An international assessment that was conducted at the peak of the COVID-19 crisis was found out that 98 percent of people living with HIV had access to medication for at least one month, 71 percent had access to mask, and 81 percent had access to disinfectant solutions and 91 percent had access to harm reduction packages.

A survey conducted in two cities including Tehran and Isfahan on 1276 PLHIVs, revealed that only 26 people were infected by COVID-19. Although this study is still ongoing, it shows how much awareness among people living with HIV, as well as their families about COVID-19 is high.

Fortunately, with all limitless efforts, HIV rapid diagnostic tests were made available throughout the country,” Namaki explained.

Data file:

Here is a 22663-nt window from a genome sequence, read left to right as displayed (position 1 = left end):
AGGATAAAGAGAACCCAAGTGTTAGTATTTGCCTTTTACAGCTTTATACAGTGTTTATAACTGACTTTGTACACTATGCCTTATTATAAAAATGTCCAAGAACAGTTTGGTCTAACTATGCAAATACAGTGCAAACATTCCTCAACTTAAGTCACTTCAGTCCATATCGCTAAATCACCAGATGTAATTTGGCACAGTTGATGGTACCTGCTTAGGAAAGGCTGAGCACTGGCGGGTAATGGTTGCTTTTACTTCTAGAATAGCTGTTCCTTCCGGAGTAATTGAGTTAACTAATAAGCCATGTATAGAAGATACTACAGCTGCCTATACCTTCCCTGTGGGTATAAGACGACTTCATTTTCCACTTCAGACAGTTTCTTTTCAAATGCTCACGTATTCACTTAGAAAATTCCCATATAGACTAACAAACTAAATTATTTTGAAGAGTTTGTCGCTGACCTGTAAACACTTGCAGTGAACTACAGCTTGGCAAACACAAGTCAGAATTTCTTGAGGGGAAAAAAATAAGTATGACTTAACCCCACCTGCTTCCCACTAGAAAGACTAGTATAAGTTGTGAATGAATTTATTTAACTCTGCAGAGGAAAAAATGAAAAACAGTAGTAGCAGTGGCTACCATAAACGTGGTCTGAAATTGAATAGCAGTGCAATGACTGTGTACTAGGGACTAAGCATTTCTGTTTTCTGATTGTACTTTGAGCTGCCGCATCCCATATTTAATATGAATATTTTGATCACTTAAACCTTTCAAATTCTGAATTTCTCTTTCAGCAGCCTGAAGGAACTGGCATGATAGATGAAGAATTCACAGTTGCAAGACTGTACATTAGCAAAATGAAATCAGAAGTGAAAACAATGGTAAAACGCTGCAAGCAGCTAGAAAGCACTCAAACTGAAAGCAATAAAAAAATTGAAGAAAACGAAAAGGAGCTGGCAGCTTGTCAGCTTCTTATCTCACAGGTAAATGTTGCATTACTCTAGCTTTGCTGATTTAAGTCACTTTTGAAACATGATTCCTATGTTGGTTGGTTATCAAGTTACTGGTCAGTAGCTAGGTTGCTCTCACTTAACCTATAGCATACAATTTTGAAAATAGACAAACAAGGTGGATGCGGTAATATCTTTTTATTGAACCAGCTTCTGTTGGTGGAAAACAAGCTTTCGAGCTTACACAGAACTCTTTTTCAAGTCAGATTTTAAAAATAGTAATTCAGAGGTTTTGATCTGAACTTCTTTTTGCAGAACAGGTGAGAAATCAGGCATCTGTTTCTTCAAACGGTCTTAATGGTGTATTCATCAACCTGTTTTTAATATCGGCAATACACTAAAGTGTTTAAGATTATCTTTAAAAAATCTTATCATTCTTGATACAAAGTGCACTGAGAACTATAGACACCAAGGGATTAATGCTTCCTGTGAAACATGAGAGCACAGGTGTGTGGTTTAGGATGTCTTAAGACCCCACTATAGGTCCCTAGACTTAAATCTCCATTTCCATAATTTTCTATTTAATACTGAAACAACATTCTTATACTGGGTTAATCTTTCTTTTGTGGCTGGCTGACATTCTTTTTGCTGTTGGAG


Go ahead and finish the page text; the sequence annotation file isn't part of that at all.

One of the most important pillars for the success of the HIV program in the country is extending cooperation and coordination with international organizations under the United Nations system and benefited from their scientific and technical capabilities over these years.

At the moment, the first challenging part in the way of the HIV control program is the COVID-19 epidemic and dramatic spread of the virus in the world, which has inadvertently affected many areas of the fight against HIV in the country, he also stated.

World AIDS Day 2020

World AIDS Day is an important opportunity to recognize the essential role that communities have played and continue to play in the AIDS response at the international, national, and local levels.

The theme of this year was “Global Solidarity”.